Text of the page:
The Cambridge Analytica debacle has created major trust issues, not just regarding Facebook, but also against Founder and Chief Executive Officer, Mark Zuckerberg.
A powerful activist investor group called for Mark Zuckerberg to step down in a statement, citing new admissions of irresponsibility in the CEO’s testimony to the House Energy and Commerce Committee.
“Mark Zuckerberg’s prepared testimony highlights a simple fact: He doesn’t understand how a large, global and publicly-held company is run,” Open MIC CEO Michael Connor said in a statement. “He currently has two jobs at Facebook — CEO and Chairman of the Board. It’s time for him to give up at least one, if not both, titles.”
“It is long past time for Facebook to separate the roles of company CEO and Chairman,” Connor noted, “and for Mark Zuckerberg to resign or be fired.”
This is not the only concern raised about this issue.
“Facebook is in a crisis of trust,” Salesforce CEO Marc Benioff said at a recent meeting of The Chronicle’s editorial board. “Is it all about the product or is it all about trust?”
He also says he stopped using Facebook three years ago, long before the #DeleteFacebook movement caught steam. Now, he says, he views it as the “new cigarettes.”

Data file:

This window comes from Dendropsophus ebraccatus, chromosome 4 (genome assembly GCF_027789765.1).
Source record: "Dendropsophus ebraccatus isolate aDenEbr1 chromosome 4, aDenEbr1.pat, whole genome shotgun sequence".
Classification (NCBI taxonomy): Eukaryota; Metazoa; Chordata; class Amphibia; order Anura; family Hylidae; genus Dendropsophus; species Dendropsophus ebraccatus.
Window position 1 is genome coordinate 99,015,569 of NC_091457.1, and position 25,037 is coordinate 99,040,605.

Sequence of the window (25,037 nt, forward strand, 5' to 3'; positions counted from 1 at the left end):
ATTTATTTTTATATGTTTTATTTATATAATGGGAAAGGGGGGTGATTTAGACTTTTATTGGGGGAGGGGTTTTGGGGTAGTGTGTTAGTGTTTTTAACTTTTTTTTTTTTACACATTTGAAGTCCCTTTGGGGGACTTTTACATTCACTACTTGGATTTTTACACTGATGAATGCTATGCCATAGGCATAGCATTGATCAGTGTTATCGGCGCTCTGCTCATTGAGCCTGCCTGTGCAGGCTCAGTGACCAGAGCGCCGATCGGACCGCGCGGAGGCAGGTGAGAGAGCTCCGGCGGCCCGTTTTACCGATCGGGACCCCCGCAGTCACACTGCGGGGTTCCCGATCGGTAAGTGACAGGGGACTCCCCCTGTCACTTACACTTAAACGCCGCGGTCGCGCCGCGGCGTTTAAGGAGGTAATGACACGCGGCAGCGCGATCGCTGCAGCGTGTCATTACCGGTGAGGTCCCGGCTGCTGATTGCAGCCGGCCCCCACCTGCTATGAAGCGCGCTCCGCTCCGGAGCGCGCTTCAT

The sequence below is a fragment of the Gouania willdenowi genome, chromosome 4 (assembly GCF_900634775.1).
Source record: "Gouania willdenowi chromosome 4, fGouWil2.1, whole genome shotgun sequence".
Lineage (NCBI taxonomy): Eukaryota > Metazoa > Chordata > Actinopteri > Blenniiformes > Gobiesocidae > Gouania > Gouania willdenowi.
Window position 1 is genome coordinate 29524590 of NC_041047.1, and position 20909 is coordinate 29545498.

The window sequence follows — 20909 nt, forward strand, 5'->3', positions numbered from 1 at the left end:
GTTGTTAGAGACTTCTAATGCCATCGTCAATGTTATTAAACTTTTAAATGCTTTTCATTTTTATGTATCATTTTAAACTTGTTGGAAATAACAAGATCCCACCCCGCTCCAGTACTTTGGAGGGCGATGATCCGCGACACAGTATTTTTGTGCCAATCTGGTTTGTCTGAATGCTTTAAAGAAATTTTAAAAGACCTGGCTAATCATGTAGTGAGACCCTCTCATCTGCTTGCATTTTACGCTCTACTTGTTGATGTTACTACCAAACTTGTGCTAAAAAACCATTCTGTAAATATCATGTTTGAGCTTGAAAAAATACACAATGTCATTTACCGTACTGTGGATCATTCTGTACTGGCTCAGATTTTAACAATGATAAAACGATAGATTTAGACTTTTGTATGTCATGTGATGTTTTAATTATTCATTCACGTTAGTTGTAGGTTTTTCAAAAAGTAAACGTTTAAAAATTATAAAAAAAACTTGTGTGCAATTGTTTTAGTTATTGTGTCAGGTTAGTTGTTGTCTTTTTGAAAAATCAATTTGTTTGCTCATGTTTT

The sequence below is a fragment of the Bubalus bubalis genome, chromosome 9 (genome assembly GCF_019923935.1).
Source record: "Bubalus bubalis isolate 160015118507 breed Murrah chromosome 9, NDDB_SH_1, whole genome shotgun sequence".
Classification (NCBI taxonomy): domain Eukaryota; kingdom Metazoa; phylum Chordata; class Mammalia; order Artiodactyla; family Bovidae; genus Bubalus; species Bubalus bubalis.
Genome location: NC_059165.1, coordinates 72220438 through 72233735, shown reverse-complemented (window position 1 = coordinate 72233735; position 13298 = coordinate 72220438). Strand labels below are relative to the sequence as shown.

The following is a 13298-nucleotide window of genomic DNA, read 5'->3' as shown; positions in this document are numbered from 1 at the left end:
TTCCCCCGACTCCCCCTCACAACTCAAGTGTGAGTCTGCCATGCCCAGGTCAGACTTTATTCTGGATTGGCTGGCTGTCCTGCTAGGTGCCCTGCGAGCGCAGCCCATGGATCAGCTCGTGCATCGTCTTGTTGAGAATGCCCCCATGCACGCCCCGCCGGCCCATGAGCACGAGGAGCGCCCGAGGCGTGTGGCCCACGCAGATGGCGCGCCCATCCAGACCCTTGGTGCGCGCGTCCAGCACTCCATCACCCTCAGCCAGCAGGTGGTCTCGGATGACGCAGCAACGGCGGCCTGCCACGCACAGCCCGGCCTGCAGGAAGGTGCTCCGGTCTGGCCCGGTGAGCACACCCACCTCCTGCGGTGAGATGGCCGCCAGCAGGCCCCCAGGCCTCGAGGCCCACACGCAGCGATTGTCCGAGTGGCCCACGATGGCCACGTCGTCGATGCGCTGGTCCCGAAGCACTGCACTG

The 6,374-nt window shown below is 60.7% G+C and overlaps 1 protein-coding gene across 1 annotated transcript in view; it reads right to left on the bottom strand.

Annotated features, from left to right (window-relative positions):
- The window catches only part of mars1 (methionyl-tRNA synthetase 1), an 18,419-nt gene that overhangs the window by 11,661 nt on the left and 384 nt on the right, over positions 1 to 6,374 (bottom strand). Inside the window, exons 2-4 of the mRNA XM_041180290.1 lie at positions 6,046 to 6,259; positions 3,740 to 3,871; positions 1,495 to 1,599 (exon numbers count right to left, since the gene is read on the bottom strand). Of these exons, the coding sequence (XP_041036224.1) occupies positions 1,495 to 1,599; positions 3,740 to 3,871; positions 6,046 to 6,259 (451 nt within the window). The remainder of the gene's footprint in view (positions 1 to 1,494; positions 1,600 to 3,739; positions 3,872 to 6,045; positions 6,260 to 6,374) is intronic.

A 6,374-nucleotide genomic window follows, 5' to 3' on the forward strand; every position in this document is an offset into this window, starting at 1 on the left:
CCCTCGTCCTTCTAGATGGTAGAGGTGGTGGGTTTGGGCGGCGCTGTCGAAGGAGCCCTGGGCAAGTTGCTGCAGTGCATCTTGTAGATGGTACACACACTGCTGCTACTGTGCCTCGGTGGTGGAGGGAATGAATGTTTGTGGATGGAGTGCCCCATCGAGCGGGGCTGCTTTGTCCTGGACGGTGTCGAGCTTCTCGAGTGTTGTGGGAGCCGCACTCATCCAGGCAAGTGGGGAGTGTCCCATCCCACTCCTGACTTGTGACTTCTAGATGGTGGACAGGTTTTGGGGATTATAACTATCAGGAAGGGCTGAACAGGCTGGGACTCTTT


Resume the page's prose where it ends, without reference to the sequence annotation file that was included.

“It’s not good for you, outside forces are trying to manipulate you to use it, and it should probably be regulated.”
When asked if there’s some scenario where it might be appropriate for Zuckerberg to step down, Benioff said: “I don’t think we’re at that point yet, but we haven’t seen all the data.”
“The problems at Facebook are inherent in the advertising business model,” says Roger McNamee, a tech investor at Elevation Partners who was an early Facebook supporter. “It is not at all obvious that changing the top people will make it easier to fix those problems.”
Over the weekend, a separate editorial in The San Francisco Chronicle also called on Zuckerberg to resign.
He has, quite adamantly, resisted any calls to give up control of the company, telling The Atlantic in an interview this morning that he had not considered resigning because he’s “very confident that we’re gonna be able to work through these issues.”